Celebrate Pi March 14
Yay! Make an Apple Pie and be ready for Pi Day! As everyone knows, (does everyone know?) March 14th is Pi Day, a happy coincidence with the number of the month, 3, the number of the day, 14, and Pi, 3.14 (pushing glasses to forehead), the mathematical constant describing the ratio of a circle’s circumference to its diameter.
(No, there will not be a test at the end of this recipe).
And what better pie on Pi day than the all-American favorite: Apple Pi, er, Pie!
What kind of apples are best for pie?
Apple pies have history in my family. My grandfather’s farm had an apple tree in the middle of a large hayfield. And, while there were other apple trees on the farm, the one in the hayfield was special. We called it “The Duchess” because the family loved its apples and the pies it made.
Later, I realized there are no apples in the grocery stores with the name Duchess. So I had to figure out which store-bought apples made the best pies. MUCH research ensued. As you know, some apples are very sweet, some are soft, some, too juicy. I felt like Goldilocks…would I ever find one that was “just right?”
The solution? I use at least two types of apples for every pie, preferring a mix of something tart, like Granny Smith, with something sweet, like Fuji. That way you get two distinctive taste points plus a combination of textures in the apple slices. I adopted this approach years ago, and it hasn’t failed me since.
A note on freezing apple pie mix for later use: My brother is now involved with the farm, and he has decided that even MORE apple trees are needed (because the Duchess is dying…😟 ). This means that anytime I go to visit in the fall, I come home with a 5-gallon bucket of apples. Let’s be honest, there are only so many apple pies one can make and eat in a row. So I came up with a system of mixing and freezing this filling for later use. Works great!
How to make apple pie
To make the filling, simply mix apple slices with sugar, flour, cinnamon and nutmeg. Place one pie crust in the pie plate, then add the filling, and cover with the second crust. Seal and crimp the edges, and (if you don’t have a Pi shape cut out) you will need to cut some vents in the crust to allow air to escape.
For the pie shown here, I used a deep-dish pie plate so I doubled the filling. For a normal 9-inch pie plate, a single portion of filling suffices.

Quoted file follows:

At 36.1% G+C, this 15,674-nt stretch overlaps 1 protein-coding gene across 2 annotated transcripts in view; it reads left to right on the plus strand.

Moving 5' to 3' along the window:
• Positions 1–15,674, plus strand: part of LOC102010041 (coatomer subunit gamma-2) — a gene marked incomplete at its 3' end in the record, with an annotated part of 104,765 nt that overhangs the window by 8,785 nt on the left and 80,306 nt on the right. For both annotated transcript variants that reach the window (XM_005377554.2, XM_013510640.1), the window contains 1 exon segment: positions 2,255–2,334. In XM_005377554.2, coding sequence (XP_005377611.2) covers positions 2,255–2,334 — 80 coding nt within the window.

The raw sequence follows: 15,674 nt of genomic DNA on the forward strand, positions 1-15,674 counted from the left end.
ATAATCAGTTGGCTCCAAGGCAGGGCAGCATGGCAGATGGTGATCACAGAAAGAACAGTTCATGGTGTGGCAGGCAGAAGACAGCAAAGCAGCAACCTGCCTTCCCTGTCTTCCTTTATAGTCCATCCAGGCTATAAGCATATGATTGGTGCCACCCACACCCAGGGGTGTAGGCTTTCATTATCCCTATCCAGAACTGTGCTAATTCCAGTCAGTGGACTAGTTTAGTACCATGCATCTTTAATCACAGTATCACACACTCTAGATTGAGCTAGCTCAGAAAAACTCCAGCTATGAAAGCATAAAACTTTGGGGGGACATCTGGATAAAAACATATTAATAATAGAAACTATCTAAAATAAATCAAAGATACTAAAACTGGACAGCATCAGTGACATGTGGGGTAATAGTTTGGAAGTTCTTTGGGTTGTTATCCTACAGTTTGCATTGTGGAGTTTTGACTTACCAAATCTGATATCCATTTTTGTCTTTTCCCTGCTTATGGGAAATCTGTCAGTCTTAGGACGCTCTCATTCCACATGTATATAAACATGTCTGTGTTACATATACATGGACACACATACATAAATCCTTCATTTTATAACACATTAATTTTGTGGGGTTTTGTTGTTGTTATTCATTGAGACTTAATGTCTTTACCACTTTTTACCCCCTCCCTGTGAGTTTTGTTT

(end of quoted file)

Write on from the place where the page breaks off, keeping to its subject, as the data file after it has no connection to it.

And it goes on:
Next, before baking, cover the crust edges with tinfoil or a pie shield to avoid incinerating the crust as described in my piecrust baking tips. Place in a 425F oven and bake for 30 minutes. Then, remove the piecrust foil or shield and bake for an additional 15 minutes.
The top should be golden brown and the filling bubbly.
Cool the pie for at least 2 hours before cutting (I try to leave it overnight). This seems to really set the filling so it doesn’t come spilling out.
Try this Pi recipe and see if it doesn’t “number” as one of your favorites!
- 2 piecrusts unbaked
- 6 cups sliced apples
- ¾ cup sugar
- ¼ cup flour
- ½ tsp cinnamon
- 1/8 tsp nutmeg
- Preheat oven to 425F.
- In a large mixing bowl, stir together apples, sugar, flour, cinnamon and nutmeg.
- Place one rolled-out crust into a 9-inch pie plate. Add apple filling, then top with second rolled-out crust. Trim edges and decorate as desired, ensuring the top and bottom crust are well sealed all the way around. Cut 4-5 slits into the top crust to allow steam to escape.
- Cover edges of crust with strips of tinfoil or a pie shield. Place in preheated oven and bake for 30 minutes. Then, remove foil or shield and bake an additional 15 minutes or until top is golden brown and the filling is bubbly.
- Cool a minimum of 2 hours, (but preferably overnight) before serving.
Nutrition values are estimates only, using online calculators. Please verify using your own data.
Pin this to make your Apple Pie any day! Not just Pi Day!